Democrats hold first hearing in push for clean energy by 2050

Democrats hold first hearing in push for clean energy by 2050
© Greg Nash

House Democrats on Wednesday floated several strategies to reduce carbon emissions from industry, including boosting carbon capture technology and investing in innovation, during a first hearing for their push for the U.S. to reach net-zero greenhouse emissions by 2050.

“We cannot achieve meaningful climate targets such as our economy-wide net-zero by midcentury goal without significantly reducing industrial emissions,” said Rep. Paul TonkoPaul David TonkoOvernight Energy: Trump tweets he's revoking California's tailpipe waiver | Move comes as Trump visits state | California prepares for court fight | Climate activist Greta Thunberg urges lawmakers to listen to scientists Democrats hold first hearing in push for clean energy by 2050 Democrats ramp up calls to investigate NOAA MORE (D-N.Y.) who chairs the House Energy and Commerce Subcommittee on Environment and Climate Change.

The hearing came two months after Democrats on the committee first announced their intentions to produce climate legislation by the end of the year.

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The industrial sector is the third largest greenhouse gas emitter in the U.S., according to the Environmental Protection Agency, but Tonko said those emissions can be difficult to reduce.

“In many cases, cost-effective, low-carbon solutions are not commercially available yet. And there is no one solution to cut across all of the diverse subsectors” of industry, he said.

Many of the ideas raised by Democrats were similar to a green manufacturing plan introduced by 2020 presidential contender Sen. Elizabeth WarrenElizabeth Ann WarrenSanders on difference with Warren: she's a capitalist 'I'm not' Rubio hits Warren's 'crude' and 'vulgar' response to opposition to same-sex marriage Klobuchar takes shots at health and education plans supported by Sanders and Warren MORE (D-Mass.), which rely on government procurement to spur and fund industry innovation.

Lawmakers on both sides of the aisle also expressed support for using and further developing carbon capture technology.

“Capturing and storing emissions rather than eliminating them altogether will likely be the most effective way to decarbonize certain parts of the industrial sector,” said Rep. Frank Pallone Jr.Frank Joseph PalloneCBO: Pelosi bill to lower drug prices saves Medicare 5 billion Trump official declines to testify on trade protections for tech platforms Hillicon Valley: New York AG meets with feds over Facebook probe | Trump trade official asked to testify on protections for tech giants | PayPal drops out of Libra cryptocurrency project MORE (D-N.J.), chairman of the full committee.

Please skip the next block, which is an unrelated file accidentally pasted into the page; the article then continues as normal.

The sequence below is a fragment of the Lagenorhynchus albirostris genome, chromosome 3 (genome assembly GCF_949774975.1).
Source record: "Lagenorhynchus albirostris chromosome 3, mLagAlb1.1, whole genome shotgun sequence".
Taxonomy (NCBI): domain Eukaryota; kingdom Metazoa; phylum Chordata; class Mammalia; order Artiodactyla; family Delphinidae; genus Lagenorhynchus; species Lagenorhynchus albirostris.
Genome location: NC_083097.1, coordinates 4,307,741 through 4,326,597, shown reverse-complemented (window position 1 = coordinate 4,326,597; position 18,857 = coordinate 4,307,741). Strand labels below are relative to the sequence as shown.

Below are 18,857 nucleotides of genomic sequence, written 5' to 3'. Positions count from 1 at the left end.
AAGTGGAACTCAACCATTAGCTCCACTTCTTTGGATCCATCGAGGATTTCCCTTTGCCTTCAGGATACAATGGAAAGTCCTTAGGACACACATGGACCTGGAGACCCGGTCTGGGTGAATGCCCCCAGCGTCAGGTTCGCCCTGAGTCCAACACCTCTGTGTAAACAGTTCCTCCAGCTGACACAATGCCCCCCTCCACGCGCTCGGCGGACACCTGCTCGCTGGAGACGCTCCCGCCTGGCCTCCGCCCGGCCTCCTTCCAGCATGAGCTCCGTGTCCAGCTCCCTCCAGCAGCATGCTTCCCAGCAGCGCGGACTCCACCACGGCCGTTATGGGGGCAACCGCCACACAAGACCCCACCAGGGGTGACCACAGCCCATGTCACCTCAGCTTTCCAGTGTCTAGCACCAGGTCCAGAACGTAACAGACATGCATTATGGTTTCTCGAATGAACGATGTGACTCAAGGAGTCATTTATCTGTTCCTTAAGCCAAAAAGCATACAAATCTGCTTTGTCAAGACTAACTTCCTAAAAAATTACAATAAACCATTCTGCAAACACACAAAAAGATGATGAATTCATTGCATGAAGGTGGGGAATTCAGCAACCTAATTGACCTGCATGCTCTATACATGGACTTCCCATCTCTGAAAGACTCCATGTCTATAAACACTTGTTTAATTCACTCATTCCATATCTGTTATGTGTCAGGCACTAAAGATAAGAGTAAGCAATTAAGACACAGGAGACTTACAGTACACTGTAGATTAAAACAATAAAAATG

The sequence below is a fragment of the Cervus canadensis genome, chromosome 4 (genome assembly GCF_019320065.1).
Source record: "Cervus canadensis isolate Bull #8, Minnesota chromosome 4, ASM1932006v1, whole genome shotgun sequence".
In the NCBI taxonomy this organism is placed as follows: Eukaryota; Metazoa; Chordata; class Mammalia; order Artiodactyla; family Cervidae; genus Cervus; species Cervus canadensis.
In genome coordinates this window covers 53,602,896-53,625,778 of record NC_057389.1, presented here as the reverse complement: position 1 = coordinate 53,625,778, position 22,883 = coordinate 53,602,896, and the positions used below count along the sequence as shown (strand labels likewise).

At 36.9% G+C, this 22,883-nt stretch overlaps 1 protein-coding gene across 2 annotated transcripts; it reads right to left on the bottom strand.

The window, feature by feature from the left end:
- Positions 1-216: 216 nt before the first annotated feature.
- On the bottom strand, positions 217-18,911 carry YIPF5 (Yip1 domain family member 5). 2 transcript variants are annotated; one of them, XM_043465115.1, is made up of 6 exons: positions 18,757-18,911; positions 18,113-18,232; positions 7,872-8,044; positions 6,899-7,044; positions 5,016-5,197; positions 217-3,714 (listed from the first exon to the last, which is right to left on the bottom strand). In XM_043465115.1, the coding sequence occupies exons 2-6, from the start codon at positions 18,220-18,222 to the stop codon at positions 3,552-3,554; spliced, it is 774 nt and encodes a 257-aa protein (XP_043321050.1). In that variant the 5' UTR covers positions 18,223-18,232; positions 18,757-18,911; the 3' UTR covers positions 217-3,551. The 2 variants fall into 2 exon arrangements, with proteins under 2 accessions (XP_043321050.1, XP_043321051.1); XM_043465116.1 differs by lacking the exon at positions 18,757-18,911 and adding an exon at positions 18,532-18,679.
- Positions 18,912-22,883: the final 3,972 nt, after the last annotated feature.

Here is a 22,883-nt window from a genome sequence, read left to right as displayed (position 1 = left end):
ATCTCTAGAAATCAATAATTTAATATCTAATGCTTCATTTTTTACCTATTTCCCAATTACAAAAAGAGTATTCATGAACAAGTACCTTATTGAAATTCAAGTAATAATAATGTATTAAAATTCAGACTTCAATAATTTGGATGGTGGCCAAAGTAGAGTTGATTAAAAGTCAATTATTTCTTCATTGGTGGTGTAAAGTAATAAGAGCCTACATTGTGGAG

The National Association of Manufacturers was largely supportive of the committee’s efforts. 

“It's time to act on climate now. And the real question for policymakers should not be whether to act, but frankly, how to do so effectively,” said Ross Eisenberg, vice president of energy and resources policy for the group. 

Eisenberg said he hopes a cleaner industrial sector could help drive the revitalization of manufacturing in the U.S. 

“Our efficiency is a win here for us, and we should really be encouraging manufacturing to come back and really operate here because that's where it's going to be done the cleanest,” he said, contrasting the U.S. with competitors in India and China.

Some Republicans on the committee were critical of the effort, with ranking member Greg WaldenGregory (Greg) Paul WaldenCBO: Pelosi bill to lower drug prices saves Medicare 5 billion Trump official declines to testify on trade protections for tech platforms House panel asks Trump trade official to testify on legal protections for tech platforms MORE (R-Ore.) saying Democrats were too eager to nix important energy sources while striving for a 100 percent clean energy economy.

“Without more serious consideration of the scale of what would be realistically achievable here and abroad to reduce emissions, the 100 by 50 slogan is less of a solution and frankly, more of a slogan,” Walden said.

Others also expressed concern that Democrats might stifle ingenuity.

“If the technology is not there — the regulation can’t outrun the technology,” said Rep. Markwayne MullinMarkwayne MullinLawmakers beat Capitol Police in Congressional Football Game Democrats hold first hearing in push for clean energy by 2050 Overnight Energy: House moves to block Trump drilling | House GOP rolls out proposal to counter offshore drilling ban | calls mount for NOAA probe MORE (R-Okla.). “We incentivize by creating an environment for them to do that. We don’t do that by regulating business out of business along the way.” 

Tonko acknowledged lawmakers would need to be careful about making sure American industry doesn’t lose a competitive edge because of the efforts.

“I believe it is imperative to understand and to seek to mitigate potential competitiveness concerns, rather than dismiss them,” he said.

Updated at 4:48